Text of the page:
There is a wide variety of numerical methods for SDEs. Methods are classified mainly according to their strong () and weak () orders of convergence. The order of weak convergence is typically higher than the order of strong convergence of a scheme. For example the Euler-Maruyama approximation has convergence orders , and the Milstein method has convergence orders . For a classification of higher order SRK schemes see, e.g., [8].

For the Ornstein–Uhlenbeck process, given in Equation (8), the Milstein method is equivalent to the Euler-Maruyama method, since is independent of the process. The Milstein method is given by

(24)

where for all and is a Gaussian random field in at the discrete times .

Depending on the parameters, the Ornstein–Uhlenbeck process, given in Equation (8), is stiff and appropriate implicit schemes have to be used. For instance, the implicit Milstein method is given by

(25)

In general, higher order SRK schemes become increasingly involved, for the Ornstein–Uhlenbeck process, however, those schemes simplify considerably, as the function is constant.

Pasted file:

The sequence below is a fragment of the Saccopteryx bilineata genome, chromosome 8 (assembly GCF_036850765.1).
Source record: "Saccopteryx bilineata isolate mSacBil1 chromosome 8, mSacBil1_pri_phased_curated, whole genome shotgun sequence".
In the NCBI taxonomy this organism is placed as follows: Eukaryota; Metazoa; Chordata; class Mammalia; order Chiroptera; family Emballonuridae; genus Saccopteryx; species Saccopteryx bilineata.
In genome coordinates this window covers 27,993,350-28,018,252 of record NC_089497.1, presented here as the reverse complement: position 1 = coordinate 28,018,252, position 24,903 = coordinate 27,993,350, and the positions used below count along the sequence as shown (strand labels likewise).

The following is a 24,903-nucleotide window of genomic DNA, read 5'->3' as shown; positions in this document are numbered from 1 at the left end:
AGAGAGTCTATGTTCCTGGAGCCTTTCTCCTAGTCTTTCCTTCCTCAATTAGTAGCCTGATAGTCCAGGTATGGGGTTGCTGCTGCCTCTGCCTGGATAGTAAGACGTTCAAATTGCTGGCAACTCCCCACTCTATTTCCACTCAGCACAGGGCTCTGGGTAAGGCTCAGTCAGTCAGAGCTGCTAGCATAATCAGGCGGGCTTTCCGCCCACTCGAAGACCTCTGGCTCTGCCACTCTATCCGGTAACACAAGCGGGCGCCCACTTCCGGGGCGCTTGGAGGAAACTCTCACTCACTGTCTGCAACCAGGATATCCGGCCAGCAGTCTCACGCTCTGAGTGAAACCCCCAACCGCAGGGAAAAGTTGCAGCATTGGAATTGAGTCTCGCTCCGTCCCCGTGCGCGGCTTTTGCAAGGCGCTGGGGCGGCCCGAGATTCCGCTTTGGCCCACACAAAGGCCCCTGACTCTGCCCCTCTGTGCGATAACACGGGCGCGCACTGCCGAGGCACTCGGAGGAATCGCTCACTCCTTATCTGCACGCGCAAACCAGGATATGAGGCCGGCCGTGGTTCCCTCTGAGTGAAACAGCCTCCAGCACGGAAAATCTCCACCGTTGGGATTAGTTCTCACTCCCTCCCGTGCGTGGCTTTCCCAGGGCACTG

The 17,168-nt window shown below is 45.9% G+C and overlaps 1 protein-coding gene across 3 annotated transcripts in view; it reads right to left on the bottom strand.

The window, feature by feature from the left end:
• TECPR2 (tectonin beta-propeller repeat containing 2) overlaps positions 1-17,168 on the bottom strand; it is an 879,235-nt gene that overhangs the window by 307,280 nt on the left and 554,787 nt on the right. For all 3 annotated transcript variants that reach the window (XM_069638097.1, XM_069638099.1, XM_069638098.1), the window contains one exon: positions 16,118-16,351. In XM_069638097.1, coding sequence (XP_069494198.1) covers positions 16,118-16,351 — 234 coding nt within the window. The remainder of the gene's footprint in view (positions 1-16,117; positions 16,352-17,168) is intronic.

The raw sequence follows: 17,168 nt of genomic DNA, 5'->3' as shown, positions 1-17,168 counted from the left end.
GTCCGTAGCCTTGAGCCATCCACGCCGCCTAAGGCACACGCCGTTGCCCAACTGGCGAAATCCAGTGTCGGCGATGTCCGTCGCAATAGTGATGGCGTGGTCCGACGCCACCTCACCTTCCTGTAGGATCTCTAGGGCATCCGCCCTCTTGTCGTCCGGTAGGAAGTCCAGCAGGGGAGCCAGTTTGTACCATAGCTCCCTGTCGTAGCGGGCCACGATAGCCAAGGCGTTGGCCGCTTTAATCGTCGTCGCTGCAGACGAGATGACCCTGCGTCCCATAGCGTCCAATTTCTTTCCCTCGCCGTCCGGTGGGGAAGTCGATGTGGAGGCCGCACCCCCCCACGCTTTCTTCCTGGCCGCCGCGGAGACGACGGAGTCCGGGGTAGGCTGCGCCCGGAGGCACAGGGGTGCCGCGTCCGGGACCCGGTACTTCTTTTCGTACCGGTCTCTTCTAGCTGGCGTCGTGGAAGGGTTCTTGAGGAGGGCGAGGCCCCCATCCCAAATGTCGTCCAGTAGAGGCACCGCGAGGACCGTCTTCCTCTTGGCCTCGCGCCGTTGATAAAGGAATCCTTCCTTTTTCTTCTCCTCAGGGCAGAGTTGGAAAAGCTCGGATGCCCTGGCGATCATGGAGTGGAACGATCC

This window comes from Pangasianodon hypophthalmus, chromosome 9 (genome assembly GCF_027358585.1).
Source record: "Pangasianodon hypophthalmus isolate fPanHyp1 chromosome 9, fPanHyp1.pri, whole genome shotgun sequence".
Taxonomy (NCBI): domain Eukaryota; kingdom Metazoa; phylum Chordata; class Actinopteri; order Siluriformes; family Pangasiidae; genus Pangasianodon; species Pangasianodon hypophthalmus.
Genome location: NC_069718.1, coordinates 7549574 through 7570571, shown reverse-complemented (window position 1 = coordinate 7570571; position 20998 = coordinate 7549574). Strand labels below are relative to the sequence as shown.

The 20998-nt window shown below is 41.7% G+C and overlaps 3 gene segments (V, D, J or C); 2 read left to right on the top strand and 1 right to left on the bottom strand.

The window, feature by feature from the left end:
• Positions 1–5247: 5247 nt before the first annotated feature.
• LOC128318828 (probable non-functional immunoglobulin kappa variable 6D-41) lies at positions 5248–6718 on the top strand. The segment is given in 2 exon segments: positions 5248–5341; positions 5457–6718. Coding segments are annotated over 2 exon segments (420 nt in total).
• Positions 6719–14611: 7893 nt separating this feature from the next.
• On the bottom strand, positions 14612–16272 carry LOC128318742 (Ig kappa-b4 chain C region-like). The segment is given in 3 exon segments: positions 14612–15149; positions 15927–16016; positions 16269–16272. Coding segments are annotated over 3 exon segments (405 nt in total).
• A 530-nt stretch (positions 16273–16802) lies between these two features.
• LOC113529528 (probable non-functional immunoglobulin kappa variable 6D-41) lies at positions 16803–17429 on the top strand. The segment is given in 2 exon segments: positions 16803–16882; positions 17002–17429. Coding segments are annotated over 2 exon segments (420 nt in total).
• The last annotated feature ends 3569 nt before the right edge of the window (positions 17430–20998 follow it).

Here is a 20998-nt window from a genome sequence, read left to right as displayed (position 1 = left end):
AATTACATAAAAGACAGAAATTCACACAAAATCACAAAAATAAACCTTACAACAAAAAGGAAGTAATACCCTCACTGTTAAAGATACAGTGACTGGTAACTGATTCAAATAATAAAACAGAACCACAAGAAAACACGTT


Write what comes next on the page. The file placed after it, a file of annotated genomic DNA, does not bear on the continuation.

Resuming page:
Discretization in space

The discretization in Equation (25) is only semi-discrete as it is continuous in space. For a fully discrete approximation of a realization of Equation (8) we need to provide an algorithm that approximates realizations of the Gaussian random fields on a Cartesian grid over at each time step. To this end, we use the approach described in [25], which provides the following algorithm based on the representation formula (4). For simplicity we only present the periodic case. Let be the discrete Fourier transform with inverse , and let be random samples from a normal distribution for all , i.e., , where is the volume of the cells. Then, a Gaussian random field is given by

(26)

where the covariance is given by the Fourier transform of the symmetric, positive function . A typical family of functions for the Lebesgue density is given by

(27)

where the points in the Fourier domain are given by . Another possibility would be to employ an exponential covariance function given by with correlation length .

3.3 Monte Carlo approach

We employ a Monte Carlo Finite Volume method (MC FV method) in order to approximate the moments of the stochastic PDE (2) where particular coefficients are modeled as spatiotemporal random fields given in Equation (8), such that the system is hyperbolic according to Definition 2.2. As before, we consider a bounded axiparallel domain together with a mesh consisting of identical cells .

The step size of the explicit PDE solver is given by the CFL condition (23) and depends on the eigenvalues which are influenced by the stochastic parameters . On the other hand, the interval length of the discretization of the SDE is constant for each realization. To achieve an optimal convergence rate, the approximation error of the SDE’s and the FV method should be of the same order. If a bound of the maximum expected eigenvalue , as defined in Equation (11), is available, one can choose